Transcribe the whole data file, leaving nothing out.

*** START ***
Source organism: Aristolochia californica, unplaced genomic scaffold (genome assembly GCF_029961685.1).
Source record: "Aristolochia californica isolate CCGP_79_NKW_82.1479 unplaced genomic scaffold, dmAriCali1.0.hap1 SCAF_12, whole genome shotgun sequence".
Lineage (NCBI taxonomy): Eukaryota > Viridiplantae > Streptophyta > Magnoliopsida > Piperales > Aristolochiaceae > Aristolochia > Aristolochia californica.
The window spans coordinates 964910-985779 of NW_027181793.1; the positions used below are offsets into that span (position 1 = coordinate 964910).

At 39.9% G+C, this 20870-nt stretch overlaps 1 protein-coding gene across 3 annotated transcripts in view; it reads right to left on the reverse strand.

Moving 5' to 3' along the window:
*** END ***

Source organism: Aristolochia californica, unplaced genomic scaffold (genome assembly GCF_029961685.1).
Source record: "Aristolochia californica isolate CCGP_79_NKW_82.1479 unplaced genomic scaffold, dmAriCali1.0.hap1 SCAF_12, whole genome shotgun sequence".
Lineage (NCBI taxonomy): Eukaryota > Viridiplantae > Streptophyta > Magnoliopsida > Piperales > Aristolochiaceae > Aristolochia > Aristolochia californica.
The window spans coordinates 964910-985779 of NW_027181793.1; the positions used below are offsets into that span (position 1 = coordinate 964910).

At 39.9% G+C, this 20870-nt stretch overlaps 1 protein-coding gene across 3 annotated transcripts in view; it reads right to left on the reverse strand.

Moving 5' to 3' along the window: